Both parties attempt to cooperate, because cooperation results in a higher total value for the firm. To analyze this case, we use a Nash bargaining game.^{Footnote 20} The bargaining game between them determines the sharing rule for the value of the innovation option. The bargaining powers of the executive director and department director are \(1  \eta\) and \(\eta\) (\(0 \le \eta < 1\)), respectively. If they cooperate in the current innovation strategy, they share the initial option value \(G\left( {X_{l} } \right)\), without any loss. Let \(w\) represent the sharing rule for option value. The incremental value to the executive is equal to \({ }\left( {1  w} \right)G\left( {X_{l} } \right)  \left( {1  d_{a} } \right)G\left( {X_{l} } \right)\), which is the difference between the shared value to the executive director and the value without cooperation. The incremental value of the department director is \({ }wG\left( {X_{l} } \right)  0\). The optimal sharing rule is obtained as follows.
Solving the problem delivers the optimal sharing rule as:
Therefore, through cooperating, the value to the executive director is \(\left( {1  w^{*} } \right)G\left( {X_{l} } \right) = \left( {1  d_{a} \eta } \right)G\left( {X_{l} } \right)\), and the value to the department director is \({ }w^{*} G\left( {X_{l} } \right) = d_{a} \eta G\left( {X_{l} } \right)\). The sum of the two values is \({ }G\left( {X_{l} } \right)\), implying that cooperation provides the entire option value without loss.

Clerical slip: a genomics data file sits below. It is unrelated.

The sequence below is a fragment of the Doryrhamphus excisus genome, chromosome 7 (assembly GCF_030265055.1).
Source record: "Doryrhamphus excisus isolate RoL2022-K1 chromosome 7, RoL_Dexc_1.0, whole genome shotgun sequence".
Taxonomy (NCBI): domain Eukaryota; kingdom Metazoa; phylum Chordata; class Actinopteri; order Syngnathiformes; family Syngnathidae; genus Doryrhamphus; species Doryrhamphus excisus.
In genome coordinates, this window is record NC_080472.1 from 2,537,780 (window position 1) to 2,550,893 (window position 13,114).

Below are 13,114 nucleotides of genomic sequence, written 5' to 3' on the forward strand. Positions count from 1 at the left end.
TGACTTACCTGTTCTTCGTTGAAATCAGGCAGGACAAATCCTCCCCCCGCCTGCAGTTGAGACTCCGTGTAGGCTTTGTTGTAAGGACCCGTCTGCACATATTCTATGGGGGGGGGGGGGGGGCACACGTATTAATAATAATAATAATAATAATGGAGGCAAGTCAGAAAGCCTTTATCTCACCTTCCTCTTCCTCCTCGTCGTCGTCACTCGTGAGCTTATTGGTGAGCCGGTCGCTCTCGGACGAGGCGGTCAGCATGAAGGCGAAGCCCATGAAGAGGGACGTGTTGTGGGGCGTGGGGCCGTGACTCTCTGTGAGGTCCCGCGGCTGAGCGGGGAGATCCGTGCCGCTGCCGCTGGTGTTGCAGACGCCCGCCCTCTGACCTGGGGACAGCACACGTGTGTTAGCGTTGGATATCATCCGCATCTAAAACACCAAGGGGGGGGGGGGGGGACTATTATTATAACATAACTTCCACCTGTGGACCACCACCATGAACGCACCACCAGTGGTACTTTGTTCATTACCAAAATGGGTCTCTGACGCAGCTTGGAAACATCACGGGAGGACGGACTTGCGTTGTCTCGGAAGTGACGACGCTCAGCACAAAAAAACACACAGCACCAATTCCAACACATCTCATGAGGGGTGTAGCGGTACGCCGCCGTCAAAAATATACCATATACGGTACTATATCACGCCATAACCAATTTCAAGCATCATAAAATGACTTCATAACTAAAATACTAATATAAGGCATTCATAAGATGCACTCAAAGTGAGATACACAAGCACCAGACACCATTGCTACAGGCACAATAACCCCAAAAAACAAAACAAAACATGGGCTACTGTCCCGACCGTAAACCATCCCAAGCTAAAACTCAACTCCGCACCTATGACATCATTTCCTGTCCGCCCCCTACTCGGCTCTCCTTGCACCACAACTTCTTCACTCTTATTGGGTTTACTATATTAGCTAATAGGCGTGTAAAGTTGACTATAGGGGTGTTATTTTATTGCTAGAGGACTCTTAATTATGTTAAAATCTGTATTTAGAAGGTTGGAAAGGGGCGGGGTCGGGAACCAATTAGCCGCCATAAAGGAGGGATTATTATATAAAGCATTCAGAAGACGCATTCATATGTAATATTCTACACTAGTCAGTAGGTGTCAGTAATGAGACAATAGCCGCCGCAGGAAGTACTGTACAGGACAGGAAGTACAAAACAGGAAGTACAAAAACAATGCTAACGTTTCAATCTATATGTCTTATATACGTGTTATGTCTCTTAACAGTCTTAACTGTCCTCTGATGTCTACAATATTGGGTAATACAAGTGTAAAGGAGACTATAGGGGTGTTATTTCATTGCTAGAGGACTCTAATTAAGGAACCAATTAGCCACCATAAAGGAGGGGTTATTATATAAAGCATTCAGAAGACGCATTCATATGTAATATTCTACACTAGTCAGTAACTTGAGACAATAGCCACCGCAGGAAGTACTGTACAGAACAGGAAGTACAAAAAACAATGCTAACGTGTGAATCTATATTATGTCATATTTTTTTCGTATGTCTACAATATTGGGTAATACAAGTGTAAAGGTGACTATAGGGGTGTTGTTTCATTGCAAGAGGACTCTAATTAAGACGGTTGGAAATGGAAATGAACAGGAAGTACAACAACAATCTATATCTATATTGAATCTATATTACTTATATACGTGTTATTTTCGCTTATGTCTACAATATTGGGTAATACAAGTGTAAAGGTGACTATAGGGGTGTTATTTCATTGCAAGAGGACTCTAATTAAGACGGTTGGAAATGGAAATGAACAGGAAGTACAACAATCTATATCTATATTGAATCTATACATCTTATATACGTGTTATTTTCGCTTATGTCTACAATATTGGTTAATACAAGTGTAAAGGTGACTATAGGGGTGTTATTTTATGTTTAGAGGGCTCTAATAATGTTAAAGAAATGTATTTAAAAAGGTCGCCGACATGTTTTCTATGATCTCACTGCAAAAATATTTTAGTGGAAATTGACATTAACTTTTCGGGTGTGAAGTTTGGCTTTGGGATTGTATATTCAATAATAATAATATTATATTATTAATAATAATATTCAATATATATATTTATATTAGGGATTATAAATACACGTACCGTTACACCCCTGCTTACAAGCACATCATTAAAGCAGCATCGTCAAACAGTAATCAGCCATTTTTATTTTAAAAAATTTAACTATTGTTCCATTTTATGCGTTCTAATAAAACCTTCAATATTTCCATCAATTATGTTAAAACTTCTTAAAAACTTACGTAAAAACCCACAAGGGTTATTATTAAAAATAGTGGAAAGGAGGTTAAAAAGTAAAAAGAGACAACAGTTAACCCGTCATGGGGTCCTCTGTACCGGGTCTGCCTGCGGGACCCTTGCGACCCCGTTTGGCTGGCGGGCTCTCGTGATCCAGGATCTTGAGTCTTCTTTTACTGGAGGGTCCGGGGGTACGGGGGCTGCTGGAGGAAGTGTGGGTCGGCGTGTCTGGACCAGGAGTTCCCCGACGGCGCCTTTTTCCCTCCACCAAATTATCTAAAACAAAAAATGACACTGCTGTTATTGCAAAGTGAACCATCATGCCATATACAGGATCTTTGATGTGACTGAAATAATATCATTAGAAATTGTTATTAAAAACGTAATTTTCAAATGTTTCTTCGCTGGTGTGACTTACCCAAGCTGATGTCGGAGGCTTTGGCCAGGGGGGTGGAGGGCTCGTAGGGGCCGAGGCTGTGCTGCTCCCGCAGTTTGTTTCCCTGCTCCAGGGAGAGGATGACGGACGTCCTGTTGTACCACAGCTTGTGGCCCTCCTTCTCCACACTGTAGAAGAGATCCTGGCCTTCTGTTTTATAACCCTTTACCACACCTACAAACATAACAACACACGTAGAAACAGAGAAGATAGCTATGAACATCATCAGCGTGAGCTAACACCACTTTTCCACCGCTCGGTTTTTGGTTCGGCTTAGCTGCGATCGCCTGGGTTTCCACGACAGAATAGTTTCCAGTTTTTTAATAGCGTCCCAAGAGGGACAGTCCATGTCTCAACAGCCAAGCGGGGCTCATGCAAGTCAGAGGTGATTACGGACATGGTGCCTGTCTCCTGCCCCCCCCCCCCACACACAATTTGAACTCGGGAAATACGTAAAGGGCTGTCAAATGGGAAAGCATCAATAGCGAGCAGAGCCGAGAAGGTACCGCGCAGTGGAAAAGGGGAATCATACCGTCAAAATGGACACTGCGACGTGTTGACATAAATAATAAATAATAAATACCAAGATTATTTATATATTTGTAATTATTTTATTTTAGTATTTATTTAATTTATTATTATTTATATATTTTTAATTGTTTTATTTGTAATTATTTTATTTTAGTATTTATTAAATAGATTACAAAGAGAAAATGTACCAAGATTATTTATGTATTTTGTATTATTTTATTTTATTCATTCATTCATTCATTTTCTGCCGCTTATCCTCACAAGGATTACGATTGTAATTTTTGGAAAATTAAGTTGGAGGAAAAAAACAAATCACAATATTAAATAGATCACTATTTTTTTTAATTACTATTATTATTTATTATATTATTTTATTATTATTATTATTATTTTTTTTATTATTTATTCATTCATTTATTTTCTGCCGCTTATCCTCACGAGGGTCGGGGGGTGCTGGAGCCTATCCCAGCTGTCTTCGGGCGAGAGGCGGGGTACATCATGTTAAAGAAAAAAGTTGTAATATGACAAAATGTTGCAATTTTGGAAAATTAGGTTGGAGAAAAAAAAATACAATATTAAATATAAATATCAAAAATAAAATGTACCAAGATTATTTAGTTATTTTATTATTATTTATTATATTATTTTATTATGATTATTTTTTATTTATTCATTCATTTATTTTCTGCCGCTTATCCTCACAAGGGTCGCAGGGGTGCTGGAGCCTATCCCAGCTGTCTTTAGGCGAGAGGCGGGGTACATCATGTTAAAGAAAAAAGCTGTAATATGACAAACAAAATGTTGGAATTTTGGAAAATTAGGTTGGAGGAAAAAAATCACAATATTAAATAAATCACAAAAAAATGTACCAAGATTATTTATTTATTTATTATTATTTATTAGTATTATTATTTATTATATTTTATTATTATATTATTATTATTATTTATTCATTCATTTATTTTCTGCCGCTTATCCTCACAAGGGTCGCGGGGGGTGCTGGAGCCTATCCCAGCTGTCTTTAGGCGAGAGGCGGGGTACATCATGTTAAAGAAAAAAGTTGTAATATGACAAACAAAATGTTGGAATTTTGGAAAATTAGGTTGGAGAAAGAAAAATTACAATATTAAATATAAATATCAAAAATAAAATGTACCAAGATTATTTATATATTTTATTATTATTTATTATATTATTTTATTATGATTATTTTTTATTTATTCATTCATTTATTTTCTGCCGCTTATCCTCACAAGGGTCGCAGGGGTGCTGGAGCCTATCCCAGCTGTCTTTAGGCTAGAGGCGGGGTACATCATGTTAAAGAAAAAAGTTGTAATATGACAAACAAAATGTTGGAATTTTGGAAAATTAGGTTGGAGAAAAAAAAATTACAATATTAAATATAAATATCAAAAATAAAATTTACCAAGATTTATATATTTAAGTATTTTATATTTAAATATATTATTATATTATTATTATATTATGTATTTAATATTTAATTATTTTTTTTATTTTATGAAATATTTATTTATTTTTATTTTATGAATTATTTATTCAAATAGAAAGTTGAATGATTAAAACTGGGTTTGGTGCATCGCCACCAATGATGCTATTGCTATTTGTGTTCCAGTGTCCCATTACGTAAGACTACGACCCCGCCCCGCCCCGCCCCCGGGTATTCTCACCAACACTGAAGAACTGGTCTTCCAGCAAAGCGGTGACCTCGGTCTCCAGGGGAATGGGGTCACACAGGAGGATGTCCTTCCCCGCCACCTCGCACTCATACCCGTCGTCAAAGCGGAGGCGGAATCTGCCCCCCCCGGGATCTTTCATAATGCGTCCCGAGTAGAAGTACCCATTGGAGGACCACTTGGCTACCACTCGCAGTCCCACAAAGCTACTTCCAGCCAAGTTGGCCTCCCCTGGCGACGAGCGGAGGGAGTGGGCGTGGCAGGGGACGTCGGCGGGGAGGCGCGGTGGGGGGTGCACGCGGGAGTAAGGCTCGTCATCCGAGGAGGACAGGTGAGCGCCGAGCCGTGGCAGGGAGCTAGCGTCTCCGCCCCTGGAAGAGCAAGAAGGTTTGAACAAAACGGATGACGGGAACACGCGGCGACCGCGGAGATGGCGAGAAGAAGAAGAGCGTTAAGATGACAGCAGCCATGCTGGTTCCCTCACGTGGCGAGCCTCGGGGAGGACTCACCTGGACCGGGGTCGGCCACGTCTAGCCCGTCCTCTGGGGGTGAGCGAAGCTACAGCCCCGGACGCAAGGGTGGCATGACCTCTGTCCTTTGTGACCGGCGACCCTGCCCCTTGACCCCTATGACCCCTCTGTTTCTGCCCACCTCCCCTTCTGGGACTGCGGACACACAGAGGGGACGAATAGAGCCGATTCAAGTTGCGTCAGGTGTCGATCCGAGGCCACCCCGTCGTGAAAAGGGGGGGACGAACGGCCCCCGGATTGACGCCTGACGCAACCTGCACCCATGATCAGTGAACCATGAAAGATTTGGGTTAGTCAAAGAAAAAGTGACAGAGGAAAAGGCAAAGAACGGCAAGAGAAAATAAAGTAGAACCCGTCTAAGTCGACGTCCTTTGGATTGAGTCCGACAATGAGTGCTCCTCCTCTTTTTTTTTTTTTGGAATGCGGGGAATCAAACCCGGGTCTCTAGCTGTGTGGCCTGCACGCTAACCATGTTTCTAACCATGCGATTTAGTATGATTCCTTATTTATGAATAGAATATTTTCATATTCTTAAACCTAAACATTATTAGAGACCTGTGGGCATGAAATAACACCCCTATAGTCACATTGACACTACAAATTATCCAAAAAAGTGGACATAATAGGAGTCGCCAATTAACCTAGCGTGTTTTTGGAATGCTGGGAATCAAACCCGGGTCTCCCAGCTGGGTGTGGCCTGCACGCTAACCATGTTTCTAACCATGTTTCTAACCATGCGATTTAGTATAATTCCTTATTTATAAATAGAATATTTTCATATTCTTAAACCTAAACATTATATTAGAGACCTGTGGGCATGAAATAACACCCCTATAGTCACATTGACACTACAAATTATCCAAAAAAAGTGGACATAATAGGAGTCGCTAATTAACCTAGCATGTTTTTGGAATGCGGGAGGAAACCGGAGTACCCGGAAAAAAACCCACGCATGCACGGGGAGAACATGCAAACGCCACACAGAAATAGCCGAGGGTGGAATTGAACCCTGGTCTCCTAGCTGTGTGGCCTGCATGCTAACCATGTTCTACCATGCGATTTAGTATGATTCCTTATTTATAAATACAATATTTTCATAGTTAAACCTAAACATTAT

Because the executive director has the right to make the final decision on the adoption of innovation strategies, we need to examine how differences in ambiguity and cooperation affect the optimal threshold for adopting the current innovation. Let \(G_{c} \left( {X_{t} } \right)\) be the option value for the executive director after cooperation. Similar to the derivation of \(G\left( {X_{t} } \right)\), we obtain:
The optimal threshold for adopting the current innovation satisfies the following equation:
If \(d_{a} { }\) is equal to zero, Eq. (18) becomes Eq. (7). In this case, the optimal threshold with cooperation is equal to the optimal threshold when the managers’ opinions coincide.
To examine the effect of the difference in perceived ambiguity within the management, we choose 0.05 and 0.5 as the values of \(d_{a}\) and \(\eta\), respectively. Panel A of Fig. 5 shows that when disputes about strategies exist, the dominance of the leapfrog and laggard strategies becomes strong. Panel B of Fig. 5 shows a similar pattern. Here, disputes within the management significantly decrease the values of PC and PB, whereas changes in the values of PL and PG are small. These results imply that managers are more likely to wait for a future innovation and then adopt one of the two innovations rather than adopting the current one. Disputes about strategies due to ambiguity require managers to take time to cooperate, causing them to delay a decision on which strategy to adopt, thus reducing the likelihood that they immediately adopt the current innovation (compulsive and buyandhold strategies). Hence, differences in perceived ambiguity within management increase the likelihood that managers will pursue leapfrog and laggard strategies across all degrees of ambiguity.